Admittedly, it’s been a minute (or season) since I’ve last written and am finally coming to grips with the Tigers being terrible for some time. With that, it can be challenging to find things to blog about, however, I’m going to give it another shot!
Let’s first start off with what could be the “major” move of the off-season for our Detroit Tigers, in signing left handed Matt Moore to the starting rotation for a measly $2.5mm 1-year contract with a $1mm tied up in incentives.
It’s no secret the Tigers are in rebuilding mode and aren’t going to go after the big free agents but do need to address holes on the roster and will do so with one and two-year deals with guys who are looking to hang on or prove they deserve a bigger/longer contract. This pretty much sums up Matt Moore, as he will be entering his 9th year and age 30 season.
Moore, once one of the top prospects in baseball for Tampa, started out as a promising starter, where he was an All-Star by his second full season and finished 9th in Cy Young voting that season (2013). From there things went downhill, as Moore torn an elbow ligament in 2014, had TJ surgery and came back to pitch mid-way through the 2015 season.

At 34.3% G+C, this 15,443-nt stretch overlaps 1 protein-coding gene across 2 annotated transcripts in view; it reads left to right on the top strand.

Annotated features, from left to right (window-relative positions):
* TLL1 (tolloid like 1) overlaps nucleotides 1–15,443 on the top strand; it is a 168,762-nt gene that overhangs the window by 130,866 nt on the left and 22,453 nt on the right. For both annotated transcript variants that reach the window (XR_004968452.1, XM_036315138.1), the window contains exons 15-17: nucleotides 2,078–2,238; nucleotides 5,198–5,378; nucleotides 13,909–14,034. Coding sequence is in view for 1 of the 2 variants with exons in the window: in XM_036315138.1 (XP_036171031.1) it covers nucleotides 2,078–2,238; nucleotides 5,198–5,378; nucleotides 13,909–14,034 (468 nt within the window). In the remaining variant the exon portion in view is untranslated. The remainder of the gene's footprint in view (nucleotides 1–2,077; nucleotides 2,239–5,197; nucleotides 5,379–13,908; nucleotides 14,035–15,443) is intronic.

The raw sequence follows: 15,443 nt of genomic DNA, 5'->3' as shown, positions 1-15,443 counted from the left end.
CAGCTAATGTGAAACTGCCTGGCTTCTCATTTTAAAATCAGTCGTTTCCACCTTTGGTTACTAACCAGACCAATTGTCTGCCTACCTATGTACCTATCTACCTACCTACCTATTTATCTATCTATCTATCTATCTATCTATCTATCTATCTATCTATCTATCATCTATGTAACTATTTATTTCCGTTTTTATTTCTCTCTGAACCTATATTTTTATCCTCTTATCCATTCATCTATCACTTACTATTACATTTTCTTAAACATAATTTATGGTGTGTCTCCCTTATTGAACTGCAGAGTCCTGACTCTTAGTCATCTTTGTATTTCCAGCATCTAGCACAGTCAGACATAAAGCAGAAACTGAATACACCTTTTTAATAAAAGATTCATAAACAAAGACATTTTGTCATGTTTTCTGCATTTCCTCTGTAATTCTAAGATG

In 2016, the Rays were out of the playoff race and traded Matt to San Francisco, where he pitched in the postseason. A combined 4.08 ERA between Tampa and San Fran may be scoffed at but looking closer at a WHIP of 1.291 and 8.1 K/9 rate were solid numbers to build on going in to 2017.
In 2017, the wheels came off, where Moore was 6-15, with a 5.52 ERA and a bloated 1.532 WHIP and declining K rate and increasing H/9 (10.3) and HR/9 (1.4) rate.
The Giants traded Moore to Texas, who was looking for a left, but the performance wasn’t there, and Matt eventually ended up in the bullpen mid-season.
Now with the Tigers, I see little risk with a small 1-year contract, and the potential to turn this in to another Mike Fiers situation, where Moore performs and becomes valuable to Al Avila come July and the trade deadline. It could also turn in to a Francisco Liriano situation and has no value, but the risk is worth the reward